1Surgery, University of Barcelona, Barcelona, Spain; 2TPM, Donation and Transplantation Institute, Barcelona, Spain.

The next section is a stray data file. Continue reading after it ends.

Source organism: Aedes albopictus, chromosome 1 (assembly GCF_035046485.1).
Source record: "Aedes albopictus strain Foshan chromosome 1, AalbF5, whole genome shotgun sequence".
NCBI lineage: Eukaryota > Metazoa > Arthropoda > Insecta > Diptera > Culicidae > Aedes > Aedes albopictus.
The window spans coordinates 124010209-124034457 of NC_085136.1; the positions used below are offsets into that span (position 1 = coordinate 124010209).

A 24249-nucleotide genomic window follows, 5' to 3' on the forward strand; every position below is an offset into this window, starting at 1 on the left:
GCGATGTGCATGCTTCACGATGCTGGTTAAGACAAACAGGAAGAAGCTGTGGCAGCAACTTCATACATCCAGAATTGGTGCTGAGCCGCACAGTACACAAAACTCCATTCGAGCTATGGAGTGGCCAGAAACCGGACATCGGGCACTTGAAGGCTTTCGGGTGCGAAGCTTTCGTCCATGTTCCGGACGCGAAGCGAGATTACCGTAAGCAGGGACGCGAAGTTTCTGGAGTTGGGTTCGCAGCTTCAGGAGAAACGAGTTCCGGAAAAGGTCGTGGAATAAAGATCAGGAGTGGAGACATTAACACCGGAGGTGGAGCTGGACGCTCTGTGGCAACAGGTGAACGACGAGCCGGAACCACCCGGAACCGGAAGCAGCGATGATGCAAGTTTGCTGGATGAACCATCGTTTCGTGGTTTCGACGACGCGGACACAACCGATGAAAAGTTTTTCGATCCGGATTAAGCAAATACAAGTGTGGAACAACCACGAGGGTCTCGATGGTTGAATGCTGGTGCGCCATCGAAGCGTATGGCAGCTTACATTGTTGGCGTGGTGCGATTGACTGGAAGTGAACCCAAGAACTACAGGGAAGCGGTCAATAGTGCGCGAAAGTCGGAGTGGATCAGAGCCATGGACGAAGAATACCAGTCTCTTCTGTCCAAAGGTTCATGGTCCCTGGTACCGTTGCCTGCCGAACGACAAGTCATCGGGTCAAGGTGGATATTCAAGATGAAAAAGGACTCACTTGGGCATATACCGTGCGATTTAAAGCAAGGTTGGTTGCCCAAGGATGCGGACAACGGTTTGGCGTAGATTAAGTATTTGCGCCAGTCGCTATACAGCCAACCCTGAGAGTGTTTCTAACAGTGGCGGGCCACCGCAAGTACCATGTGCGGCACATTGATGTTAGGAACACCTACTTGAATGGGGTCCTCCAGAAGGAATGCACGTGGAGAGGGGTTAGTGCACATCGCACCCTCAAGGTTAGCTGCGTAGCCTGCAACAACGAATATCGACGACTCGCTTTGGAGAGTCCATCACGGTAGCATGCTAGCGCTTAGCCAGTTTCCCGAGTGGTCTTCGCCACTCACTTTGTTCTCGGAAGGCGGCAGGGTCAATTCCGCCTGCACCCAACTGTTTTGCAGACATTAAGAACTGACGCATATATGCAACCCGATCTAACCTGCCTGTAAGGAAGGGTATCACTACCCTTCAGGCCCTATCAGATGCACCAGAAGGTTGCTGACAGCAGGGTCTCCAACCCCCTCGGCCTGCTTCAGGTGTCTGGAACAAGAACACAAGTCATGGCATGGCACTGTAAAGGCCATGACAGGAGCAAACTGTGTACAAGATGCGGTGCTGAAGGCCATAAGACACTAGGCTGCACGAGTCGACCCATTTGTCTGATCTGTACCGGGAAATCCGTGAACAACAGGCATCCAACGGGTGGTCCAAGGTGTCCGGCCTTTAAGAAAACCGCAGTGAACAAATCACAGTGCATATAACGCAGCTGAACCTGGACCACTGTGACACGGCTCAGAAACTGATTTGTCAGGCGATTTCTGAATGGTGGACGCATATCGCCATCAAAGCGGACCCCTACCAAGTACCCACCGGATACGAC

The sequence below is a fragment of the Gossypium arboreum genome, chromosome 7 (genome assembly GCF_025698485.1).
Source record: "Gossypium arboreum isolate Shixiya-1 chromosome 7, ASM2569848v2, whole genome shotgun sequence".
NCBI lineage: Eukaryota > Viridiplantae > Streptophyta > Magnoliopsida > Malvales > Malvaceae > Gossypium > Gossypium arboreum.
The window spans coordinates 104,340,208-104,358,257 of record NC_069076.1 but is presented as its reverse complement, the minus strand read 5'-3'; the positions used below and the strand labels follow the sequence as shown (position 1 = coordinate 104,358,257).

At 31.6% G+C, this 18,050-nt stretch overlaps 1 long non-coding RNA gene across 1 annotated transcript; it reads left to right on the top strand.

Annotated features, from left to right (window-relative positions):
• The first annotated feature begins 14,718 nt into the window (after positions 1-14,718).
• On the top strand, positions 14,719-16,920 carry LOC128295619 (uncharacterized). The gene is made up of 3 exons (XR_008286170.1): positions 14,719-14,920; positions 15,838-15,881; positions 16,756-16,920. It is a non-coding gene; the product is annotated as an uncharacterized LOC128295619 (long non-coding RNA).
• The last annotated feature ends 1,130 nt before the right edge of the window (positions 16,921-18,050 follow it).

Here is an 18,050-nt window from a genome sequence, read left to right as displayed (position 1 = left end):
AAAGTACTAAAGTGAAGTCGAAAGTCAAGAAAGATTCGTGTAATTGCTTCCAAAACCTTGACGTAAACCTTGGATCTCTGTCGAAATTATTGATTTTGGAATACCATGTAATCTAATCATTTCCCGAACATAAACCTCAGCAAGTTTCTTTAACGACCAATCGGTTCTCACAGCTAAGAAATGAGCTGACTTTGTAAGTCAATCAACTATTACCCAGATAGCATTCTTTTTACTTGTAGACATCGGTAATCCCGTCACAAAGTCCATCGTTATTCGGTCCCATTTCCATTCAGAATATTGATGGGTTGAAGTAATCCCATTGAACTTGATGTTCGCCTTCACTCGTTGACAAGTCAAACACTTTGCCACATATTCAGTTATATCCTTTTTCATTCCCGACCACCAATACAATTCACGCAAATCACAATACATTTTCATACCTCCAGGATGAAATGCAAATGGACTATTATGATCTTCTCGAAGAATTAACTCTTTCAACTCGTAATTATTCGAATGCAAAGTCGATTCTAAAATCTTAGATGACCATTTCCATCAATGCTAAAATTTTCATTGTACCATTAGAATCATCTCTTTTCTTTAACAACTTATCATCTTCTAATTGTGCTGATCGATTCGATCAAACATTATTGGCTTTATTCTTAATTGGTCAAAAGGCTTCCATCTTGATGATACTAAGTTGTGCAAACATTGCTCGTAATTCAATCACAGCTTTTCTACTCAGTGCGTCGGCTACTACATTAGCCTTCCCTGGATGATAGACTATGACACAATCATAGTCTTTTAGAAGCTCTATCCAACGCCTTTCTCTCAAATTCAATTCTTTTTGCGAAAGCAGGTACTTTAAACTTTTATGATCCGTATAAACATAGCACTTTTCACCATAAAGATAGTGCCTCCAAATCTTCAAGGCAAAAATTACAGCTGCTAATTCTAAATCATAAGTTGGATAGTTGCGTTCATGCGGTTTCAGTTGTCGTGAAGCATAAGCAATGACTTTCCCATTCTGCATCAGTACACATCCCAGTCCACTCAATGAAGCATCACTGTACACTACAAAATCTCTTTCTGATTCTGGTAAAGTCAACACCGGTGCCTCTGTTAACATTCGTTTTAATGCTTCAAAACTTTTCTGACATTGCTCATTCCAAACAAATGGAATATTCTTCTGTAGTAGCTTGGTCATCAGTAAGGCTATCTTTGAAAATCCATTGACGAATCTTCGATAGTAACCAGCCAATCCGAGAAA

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IntroductionEMPODaT’s aim was to cooperate in a higher education program of Organ Donation and Transplantation in Egypt, Lebanon and Morocco in accordance with the European Space for Higher Education guidelines. It was a TEMPUS product (an Education, Audio-visual and Culture Executive Agency (EACEA) program)  and the consortium was constituted by 4 European Univ., 1 European Foundation and 6 beneficiary Univ. from Egypt, Lebanon and Morocco (table1).MethodsProject evaluation was done in 3 levels: Donation & Transplantation Diagnosis (DTD), Training and Quality. DTD was carried out before designing the postgraduate curricula, following different adapted questionnaire methodologies and conducted in 3 parts: “Existing trainings & online feasibility”, “Specific training needs” and “Donation/Transplantation activity & university requirements”. Training (available in English and French) was designed in 1 academic year of 30 ECTS credits employing blended learning methodology. Pre- and Post-training tests, self-assessing activities, and traineeship activity charts were used to evaluate the students. For Quality evaluation, assessment questionnaires and semi-structured interviews were conducted.ResultsDTD Part I showed a lack of specific training held by Univ. in the 3 countries and good internet accessibility in the 6 Univ. Part II, answered by 444 health care students (61% male), reported 62% low knowledge on Donation and 72% on Transplantation, being donor management and surgical procedures the less known (77%; 82%). Part III detailed the current transplant/donation activity (Deceased/Total kidneys transpl. 2013: Egypt 0/1800; Lebanon 10/109; Morocco 6/22) and related figures (Num. of transpl. centres: Egypt 37; Lebanon 13; Morocco 6) in 2011-13. 90 students were trained (15 per Univ.), 39W-51M, 79 doctors (23% ICU, 22% surgeons) and 11 nurses. Significant differences were found among improvement knowledge between the countries (fig1). The main score in the project quality evaluation was 4.2 (scale 1-5) being the level of local coordinators the highest scored 4.48.ConclusionDespite the differences detected on donation & transplantation activity in the 3 countries, there was a need of specific training in all. Knowledge improvement in organ donation was greater than in transplantation topics. Morocco was the most beneficiated country obtaining better final scores albeit from lower basis. The project was overall highly appraised by students and local coordinators.Patricia Peralta Lasso. Francesc Martí. Gloria Páez. Ahmed Ali Morsy Ali. Ashraf Adel Mosharafa. Mohamed Adel Bakr. Ahmed Ibrahim Kamal Abdelkader. Hussein Sheashaa. Antoine Stephan. Farida Younan. Georges S. Juvelekian. Maha Khachab. Wissam Faour. Nadia Tahiri Jouti. Mohammed Benghanem Gharbi. Rabia Bayahia. Taoufik Dakka. Patrick Jambou. Peter Desatnik. Klaus Michael Lücking. Przemyslaw Pisarski. Patrick Samson-Himmelstjerna.References:1. EPP Group TV. ´´Higher Education in Europe´´. https://www.youtube.com/watch?v=25sugaJ6gok. (last review 04/07/16).2. Bologna process – European Higher Education Area. Lifelong Learning. Available at: http://www.ehea.info/article-details.aspx?ArticleId=14. (last review 04/07/16).3. A TEMPUS Study. State of Play of the Bologna process in the Tempus Countries of the Southern Mediterranean (2009-2010). April 2010, Bruxelles – Belgique. Available at http://eacea.ec.europa.eu/tempus/tools/documents/bologna_implementation_meda_countries_1005.pdf.4. A TEMPUS Study. The main achievements of the Tempus programme in the Southern Mediterranean 2002 – 2013. Issue 15 ─ June 2013. Bruxelles – Belgique. Available at http://eacea.ec.europa.eu/tempus/tools/documents/tempus_study_issue15_main_achiev_SouthMed_single_en.pdf. (last review 04/07/16).5. Higher Education in Egypt. July 2012. Giza, Egypt. 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